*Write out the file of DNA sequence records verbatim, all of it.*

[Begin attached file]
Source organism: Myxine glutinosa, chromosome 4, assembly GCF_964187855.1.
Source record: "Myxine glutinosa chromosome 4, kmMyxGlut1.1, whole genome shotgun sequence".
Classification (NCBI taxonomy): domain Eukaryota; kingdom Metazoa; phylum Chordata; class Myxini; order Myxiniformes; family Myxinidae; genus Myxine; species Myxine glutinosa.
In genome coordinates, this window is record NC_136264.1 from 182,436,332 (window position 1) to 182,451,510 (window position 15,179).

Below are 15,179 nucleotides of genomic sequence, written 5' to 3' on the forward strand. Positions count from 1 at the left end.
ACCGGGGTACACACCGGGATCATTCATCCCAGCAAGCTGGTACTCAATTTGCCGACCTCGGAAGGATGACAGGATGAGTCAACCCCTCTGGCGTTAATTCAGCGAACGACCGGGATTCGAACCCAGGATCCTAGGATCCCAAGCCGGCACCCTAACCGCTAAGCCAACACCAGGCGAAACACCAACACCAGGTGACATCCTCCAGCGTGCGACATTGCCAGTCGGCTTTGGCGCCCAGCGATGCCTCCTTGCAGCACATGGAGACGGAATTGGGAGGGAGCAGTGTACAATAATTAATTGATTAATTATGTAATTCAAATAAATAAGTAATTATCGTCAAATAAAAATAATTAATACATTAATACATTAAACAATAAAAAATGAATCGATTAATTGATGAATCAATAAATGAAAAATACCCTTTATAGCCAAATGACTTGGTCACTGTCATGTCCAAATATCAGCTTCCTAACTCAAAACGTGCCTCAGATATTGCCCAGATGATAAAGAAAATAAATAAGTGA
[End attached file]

Source organism: Myxine glutinosa, chromosome 4, assembly GCF_964187855.1.
Source record: "Myxine glutinosa chromosome 4, kmMyxGlut1.1, whole genome shotgun sequence".
Classification (NCBI taxonomy): domain Eukaryota; kingdom Metazoa; phylum Chordata; class Myxini; order Myxiniformes; family Myxinidae; genus Myxine; species Myxine glutinosa.
In genome coordinates, this window is record NC_136264.1 from 182,436,332 (window position 1) to 182,451,510 (window position 15,179).

Below are 15,179 nucleotides of genomic sequence, written 5' to 3' on the forward strand. Positions count from 1 at the left end.
ACCGGGGTACACACCGGGATCATTCATCCCAGCAAGCTGGTACTCAATTTGCCGACCTCGGAAGGATGACAGGATGAGTCAACCCCTCTGGCGTTAATTCAGCGAACGACCGGGATTCGAACCCAGGATCCTAGGATCCCAAGCCGGCACCCTAACCGCTAAGCCAACACCAGGCGAAACACCAACACCAGGTGACATCCTCCAGCGTGCGACATTGCCAGTCGGCTTTGGCGCCCAGCGATGCCTCCTTGCAGCACATGGAGACGGAATTGGGAGGGAGCAGTGTACAATAATTAATTGATTAATTATGTAATTCAAATAAATAAGTAATTATCGTCAAATAAAAATAATTAATACATTAATACATTAAACAATAAAAAATGAATCGATTAATTGATGAATCAATAAATGAAAAATACCCTTTATAGCCAAATGACTTGGTCACTGTCATGTCCAAATATCAGCTTCCTAACTCAAAACGTGCCTCAGATATTGCCCAGATGATAAAGAAAATAAATAAGTGA